Not all at once, of course. When a friend asked me to consider drinking a tablespoon of organic apple cider vinegar with “the mother,” diluted in a glass of water, I was inclined to do so because she didn’t begin with “You should…” It was her hope for me. It’s a legacy, of sorts, to influence someone for the good.
This weekend I heard the story of a man named Carl. He is friendly and waves at all his neighbors. He works at a local elementary school as a crossing guard. Those folks get waves too, each one individualized. Although I haven’t seen him, I can imagine this gesture as a delightful start to a Monday morning school day. Down the street, no one is doing the same thing. It must be quite dreary.
Circles of influence. We all have them. The usual image is a stone dropped in a pond. The waves go out and out, ending at the shores. The problem, however, is that we long for something not so ephemeral. We have an innate desire to leave our mark, as it were. The thing is, also of course, that we never know how we’re affecting others. A word, a look, a smile, a frown—anything we do can be for good or for not.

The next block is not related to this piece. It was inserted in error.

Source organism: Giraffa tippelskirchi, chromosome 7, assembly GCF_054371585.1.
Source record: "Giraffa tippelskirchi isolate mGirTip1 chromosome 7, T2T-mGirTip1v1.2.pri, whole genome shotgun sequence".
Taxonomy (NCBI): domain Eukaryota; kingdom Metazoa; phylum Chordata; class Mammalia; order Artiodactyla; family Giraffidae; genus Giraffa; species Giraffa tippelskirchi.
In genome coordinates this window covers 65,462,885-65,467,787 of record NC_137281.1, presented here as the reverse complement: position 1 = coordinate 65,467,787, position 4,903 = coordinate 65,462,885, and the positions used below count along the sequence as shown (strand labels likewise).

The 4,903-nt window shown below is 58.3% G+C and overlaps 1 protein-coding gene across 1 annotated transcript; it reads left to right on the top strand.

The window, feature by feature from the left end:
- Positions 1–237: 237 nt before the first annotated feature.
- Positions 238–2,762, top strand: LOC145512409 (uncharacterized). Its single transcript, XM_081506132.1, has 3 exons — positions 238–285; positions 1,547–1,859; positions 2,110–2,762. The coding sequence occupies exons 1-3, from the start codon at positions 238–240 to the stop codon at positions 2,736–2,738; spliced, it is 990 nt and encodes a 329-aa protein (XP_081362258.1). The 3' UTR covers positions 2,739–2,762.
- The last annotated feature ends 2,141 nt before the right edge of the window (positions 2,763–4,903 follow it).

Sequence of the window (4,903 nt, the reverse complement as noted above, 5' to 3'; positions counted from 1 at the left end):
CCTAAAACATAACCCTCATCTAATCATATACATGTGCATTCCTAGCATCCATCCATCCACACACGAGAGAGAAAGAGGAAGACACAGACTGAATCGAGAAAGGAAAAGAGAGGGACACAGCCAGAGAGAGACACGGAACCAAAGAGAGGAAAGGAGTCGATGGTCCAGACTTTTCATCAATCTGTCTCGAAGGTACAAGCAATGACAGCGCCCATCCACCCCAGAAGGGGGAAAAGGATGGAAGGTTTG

On FaceBook, the fount of lots of half-way wisdom, someone posted a poem with this premise: We are all in line to leave this earth. We don’t know where we are in this line, and most of the time we don’t even think of ourselves as being in it. But we are. A man named Peter C. Nielsen may have written the poem, but he does have a presence on FB daily. I like his entry that’s a meme of a caterpillar and a butterfly having this conversation: “You’ve changed.” And “We’re supposed to.” My quibble with the being in line was that it was a bit depressing to have someone point out a depressing truth that at my age even more depressing. Also, the poem use “can not” instead of “cannot.” His autocorrect should have caught that.
Emulating the positive (I waved at someone on my street today) is powerful, but so is avoiding the negative. Saying to myself “I don’t want to be like that” is no less frequent that saying “I want to be more like that.” Perhaps it doesn’t matter. Either/or works to improve.
One last connection: When two good examples of how to be enter one’s life, one pays more attention. The topic is tarantulas. Some time ago, I wrote about my phobia. It didn’t end well for the aforementioned creatures. Two younger women have now suggested—kindly—that I might rethink this. And I have. It’s going to be hard, really hard, but I think I can. When I found the dessicated body of a tarantula recently, I didn’t rejoice. Instead, I mourned that I had missed the opportunity to let it live.
Yes, I think we are supposed to change. Even if it’s one tablespoon of vinegar at a time.